Table of Contents
ISRN Meteorology
Volume 2012, Article ID 679120, 8 pages
Research Article

Sea-Salt Aerosol Mass Concentration Oscillations after Rainfall, Derived from Long-Term Measurements in Lampedusa (Central Mediterranean)

1Department of Geophysical, Atmospheric, and Planetary Sciences, Tel Aviv University, 69978 Tel Aviv, Israel
2Department of Chemistry, University of Florence, 50019 Florence, Italy
3Laboratory for Earth Observations and Analyses, National Agency for New Technologies, Energy, and Economic Sustainable Development, 00123 Rome, Italy

Received 3 February 2012; Accepted 27 February 2012

Academic Editors: V. Amiridis, M. Boy, and P. Zanis

Copyright © 2012 P. Kishcha et al. This is an open access article distributed under the Creative Commons Attribution License, which permits unrestricted use, distribution, and reproduction in any medium, provided the original work is properly cited.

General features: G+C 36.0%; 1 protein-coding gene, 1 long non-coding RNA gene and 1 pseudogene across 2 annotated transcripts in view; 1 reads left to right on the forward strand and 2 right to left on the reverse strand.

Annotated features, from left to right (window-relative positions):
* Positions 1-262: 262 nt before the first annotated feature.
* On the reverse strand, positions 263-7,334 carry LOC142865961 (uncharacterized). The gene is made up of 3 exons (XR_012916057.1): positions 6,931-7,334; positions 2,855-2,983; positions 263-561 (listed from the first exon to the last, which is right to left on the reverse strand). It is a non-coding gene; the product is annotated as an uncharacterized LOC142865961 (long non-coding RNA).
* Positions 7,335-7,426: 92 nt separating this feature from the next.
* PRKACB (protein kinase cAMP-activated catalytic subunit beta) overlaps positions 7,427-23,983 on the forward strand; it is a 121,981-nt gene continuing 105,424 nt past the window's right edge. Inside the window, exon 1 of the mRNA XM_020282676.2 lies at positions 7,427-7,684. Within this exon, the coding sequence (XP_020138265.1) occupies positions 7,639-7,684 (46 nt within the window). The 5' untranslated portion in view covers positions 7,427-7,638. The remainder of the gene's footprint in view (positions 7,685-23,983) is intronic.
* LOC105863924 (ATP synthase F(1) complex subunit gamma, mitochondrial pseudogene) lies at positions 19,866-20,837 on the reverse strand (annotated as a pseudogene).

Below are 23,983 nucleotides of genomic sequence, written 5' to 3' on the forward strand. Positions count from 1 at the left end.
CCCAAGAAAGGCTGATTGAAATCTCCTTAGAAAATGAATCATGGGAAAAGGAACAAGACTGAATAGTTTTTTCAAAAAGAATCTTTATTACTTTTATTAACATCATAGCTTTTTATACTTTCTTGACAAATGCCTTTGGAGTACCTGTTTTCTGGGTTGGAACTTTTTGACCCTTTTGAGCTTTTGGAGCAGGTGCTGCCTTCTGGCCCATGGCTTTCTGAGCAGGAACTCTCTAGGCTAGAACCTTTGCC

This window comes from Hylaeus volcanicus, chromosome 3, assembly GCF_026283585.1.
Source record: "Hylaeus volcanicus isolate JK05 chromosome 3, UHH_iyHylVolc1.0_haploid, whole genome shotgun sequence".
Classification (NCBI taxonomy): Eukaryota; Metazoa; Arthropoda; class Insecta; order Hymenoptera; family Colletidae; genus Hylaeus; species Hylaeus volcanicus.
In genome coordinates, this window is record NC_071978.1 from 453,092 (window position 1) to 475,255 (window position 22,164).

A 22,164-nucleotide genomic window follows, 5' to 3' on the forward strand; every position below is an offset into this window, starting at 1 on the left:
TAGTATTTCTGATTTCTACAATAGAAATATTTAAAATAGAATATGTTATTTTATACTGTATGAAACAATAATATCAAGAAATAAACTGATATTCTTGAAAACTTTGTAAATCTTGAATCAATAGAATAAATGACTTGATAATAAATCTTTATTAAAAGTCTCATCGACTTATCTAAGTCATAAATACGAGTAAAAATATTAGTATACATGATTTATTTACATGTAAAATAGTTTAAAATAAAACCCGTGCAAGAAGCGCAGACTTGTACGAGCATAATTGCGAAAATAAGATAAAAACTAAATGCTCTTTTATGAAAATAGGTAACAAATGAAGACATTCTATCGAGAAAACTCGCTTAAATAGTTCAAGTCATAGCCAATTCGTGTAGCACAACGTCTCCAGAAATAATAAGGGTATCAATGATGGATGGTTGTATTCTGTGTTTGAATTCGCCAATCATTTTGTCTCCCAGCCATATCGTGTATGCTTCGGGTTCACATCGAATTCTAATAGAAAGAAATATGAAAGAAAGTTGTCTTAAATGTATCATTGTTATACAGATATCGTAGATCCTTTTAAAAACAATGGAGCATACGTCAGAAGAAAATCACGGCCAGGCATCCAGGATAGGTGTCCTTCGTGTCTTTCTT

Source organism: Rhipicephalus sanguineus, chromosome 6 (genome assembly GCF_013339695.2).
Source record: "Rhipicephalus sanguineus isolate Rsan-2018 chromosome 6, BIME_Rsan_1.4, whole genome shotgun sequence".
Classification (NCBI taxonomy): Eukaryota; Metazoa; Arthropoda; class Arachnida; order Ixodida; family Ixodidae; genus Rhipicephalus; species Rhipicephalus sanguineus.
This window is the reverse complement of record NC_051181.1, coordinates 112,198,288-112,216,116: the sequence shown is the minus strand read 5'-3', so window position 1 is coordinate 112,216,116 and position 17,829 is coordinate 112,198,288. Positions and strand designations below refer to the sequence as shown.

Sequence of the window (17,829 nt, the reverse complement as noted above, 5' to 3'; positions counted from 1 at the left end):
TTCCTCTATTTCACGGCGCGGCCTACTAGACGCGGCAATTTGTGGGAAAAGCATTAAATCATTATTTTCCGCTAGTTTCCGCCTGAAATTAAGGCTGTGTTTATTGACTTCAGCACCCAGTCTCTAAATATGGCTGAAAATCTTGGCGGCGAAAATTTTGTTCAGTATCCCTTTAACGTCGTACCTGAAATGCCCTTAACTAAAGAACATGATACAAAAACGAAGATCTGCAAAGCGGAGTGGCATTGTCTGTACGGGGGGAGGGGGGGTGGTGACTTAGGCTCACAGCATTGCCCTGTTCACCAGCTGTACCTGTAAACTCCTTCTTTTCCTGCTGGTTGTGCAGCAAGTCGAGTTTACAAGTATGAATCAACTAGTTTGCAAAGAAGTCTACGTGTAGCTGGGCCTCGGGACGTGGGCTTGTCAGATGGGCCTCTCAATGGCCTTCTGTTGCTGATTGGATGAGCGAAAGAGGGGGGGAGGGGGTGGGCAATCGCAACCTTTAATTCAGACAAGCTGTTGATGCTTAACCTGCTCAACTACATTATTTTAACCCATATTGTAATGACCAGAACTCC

Sea-salt aerosol (SSA) is the dominant contributor to cloud condensation nuclei over ocean areas, where wind speed is significant. Thereby, SSA could affect cloud formation and play an important role in the Earth weather and climate. Rainfall could produce large impact on SSA concentration due to wet removal processes. An analysis of changes in sea-salt aerosol concentration after rainfall is essential for a deeper understanding of the process of SSA loading in the boundary layer. The current experimental study focused on analyzing time variations of SSA mass concentration after rainfall, on the basis of long-term daily SSA measurements during the three-year period 2006–2008, at the tiny Mediterranean island of Lampedusa (Central Mediterranean). To study the effect of rainfall on SSA time variations, we used the superposed epoch method. We applied this approach to differing rainfall events related to different months and atmospheric/sea conditions. Integrated processing was applied to SSA concentration anomalies, in order to filter out random variability. Observational evidence of SSA mass concentration oscillations after rainfall with a maximum on the 2nd day and a minimum on the 4th day was obtained. The knowledge of SSA variations after rainfall is important for validating rainout parameterization in existing sea-salt aerosol and climate models.